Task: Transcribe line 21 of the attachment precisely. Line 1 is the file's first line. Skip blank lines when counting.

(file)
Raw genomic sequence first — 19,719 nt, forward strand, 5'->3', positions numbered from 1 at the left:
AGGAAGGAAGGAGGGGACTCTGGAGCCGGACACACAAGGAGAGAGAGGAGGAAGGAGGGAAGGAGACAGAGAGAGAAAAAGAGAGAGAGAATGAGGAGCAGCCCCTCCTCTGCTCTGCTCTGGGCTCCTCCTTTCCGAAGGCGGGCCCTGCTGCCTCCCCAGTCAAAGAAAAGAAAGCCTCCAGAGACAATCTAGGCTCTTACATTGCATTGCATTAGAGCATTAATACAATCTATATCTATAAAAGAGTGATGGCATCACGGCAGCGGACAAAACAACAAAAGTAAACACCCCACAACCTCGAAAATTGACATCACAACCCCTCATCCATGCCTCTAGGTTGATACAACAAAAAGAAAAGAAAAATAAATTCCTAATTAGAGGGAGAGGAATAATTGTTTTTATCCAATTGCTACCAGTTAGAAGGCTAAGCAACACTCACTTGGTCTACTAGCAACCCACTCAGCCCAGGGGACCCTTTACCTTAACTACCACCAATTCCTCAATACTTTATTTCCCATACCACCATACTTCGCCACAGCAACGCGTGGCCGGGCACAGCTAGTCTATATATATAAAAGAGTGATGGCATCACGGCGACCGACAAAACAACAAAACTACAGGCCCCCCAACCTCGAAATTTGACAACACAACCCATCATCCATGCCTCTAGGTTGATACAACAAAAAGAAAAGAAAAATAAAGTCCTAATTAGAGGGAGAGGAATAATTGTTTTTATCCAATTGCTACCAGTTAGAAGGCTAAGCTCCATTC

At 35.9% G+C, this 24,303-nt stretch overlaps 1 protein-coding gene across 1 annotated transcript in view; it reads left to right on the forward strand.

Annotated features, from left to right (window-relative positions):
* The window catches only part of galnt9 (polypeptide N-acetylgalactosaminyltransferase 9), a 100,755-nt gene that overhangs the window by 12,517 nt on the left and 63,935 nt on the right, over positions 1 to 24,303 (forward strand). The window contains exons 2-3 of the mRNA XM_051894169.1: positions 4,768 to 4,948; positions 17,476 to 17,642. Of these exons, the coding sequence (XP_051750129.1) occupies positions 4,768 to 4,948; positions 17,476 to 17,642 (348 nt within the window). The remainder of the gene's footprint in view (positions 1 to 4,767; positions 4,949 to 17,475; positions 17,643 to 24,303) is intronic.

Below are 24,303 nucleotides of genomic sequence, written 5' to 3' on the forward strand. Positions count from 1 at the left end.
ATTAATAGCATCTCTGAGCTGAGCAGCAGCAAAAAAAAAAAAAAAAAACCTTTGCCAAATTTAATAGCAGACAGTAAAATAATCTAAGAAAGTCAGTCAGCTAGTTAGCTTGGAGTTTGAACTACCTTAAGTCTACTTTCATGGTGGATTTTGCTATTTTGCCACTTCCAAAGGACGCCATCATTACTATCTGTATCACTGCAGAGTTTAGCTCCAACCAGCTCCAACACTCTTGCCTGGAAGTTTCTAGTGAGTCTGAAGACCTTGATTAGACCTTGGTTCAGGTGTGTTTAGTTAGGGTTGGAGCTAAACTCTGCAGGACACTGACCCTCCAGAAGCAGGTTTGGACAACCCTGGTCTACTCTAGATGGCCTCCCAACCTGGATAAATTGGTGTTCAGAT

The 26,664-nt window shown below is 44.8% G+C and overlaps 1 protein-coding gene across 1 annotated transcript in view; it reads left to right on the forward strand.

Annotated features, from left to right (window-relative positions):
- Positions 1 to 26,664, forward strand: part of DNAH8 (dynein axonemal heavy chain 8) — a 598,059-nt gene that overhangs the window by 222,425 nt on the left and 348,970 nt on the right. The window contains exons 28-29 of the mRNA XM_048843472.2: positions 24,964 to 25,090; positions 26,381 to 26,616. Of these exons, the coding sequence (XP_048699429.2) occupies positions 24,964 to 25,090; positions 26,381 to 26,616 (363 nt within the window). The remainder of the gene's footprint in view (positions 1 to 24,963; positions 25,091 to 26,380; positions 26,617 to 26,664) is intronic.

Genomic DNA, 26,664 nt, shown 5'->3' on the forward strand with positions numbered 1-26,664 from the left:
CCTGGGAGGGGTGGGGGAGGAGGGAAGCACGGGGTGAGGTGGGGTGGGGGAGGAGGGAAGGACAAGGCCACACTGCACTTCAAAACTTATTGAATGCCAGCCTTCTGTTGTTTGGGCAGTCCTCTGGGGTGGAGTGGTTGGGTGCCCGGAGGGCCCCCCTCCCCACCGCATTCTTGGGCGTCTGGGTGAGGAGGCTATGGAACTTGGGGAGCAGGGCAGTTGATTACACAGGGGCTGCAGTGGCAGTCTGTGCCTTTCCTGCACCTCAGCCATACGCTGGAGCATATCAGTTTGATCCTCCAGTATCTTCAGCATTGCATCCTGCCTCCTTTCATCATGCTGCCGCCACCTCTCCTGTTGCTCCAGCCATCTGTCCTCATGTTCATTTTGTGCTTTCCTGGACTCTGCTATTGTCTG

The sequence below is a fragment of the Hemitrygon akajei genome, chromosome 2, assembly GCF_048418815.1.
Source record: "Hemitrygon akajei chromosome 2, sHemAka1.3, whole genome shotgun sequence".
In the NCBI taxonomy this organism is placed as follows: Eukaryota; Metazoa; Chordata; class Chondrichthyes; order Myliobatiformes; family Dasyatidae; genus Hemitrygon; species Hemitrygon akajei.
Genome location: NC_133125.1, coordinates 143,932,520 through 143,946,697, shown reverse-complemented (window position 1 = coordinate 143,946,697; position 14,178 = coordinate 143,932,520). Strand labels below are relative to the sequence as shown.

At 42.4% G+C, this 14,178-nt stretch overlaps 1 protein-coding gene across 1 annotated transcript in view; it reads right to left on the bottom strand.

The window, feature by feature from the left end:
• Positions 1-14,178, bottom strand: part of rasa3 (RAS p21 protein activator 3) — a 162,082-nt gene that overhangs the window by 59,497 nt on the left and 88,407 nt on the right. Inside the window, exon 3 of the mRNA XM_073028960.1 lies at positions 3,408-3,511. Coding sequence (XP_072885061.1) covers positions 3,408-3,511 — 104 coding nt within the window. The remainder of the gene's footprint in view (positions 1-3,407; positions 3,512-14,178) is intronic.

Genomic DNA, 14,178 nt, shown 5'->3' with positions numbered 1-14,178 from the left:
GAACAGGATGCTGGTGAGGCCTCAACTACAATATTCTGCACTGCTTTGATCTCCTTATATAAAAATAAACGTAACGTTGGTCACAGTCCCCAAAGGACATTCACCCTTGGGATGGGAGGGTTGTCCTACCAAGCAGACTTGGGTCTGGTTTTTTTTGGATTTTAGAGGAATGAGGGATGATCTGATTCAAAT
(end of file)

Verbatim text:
GAACAGGATGCTGGTGAGGCCTCAACTACAATATTCTGCACTGCTTTGATCTCCTTATATAAAAATAAACGTAACGTTGGTCACAGTCCCCAAAGGACATTCACCCTTGGGATGGGAGGGTTGTCCTACCAAGCAGACTTGGGTCTGGTTTTTTTTGGATTTTAGAGGAATGAGGGATGATCTGATTCAAAT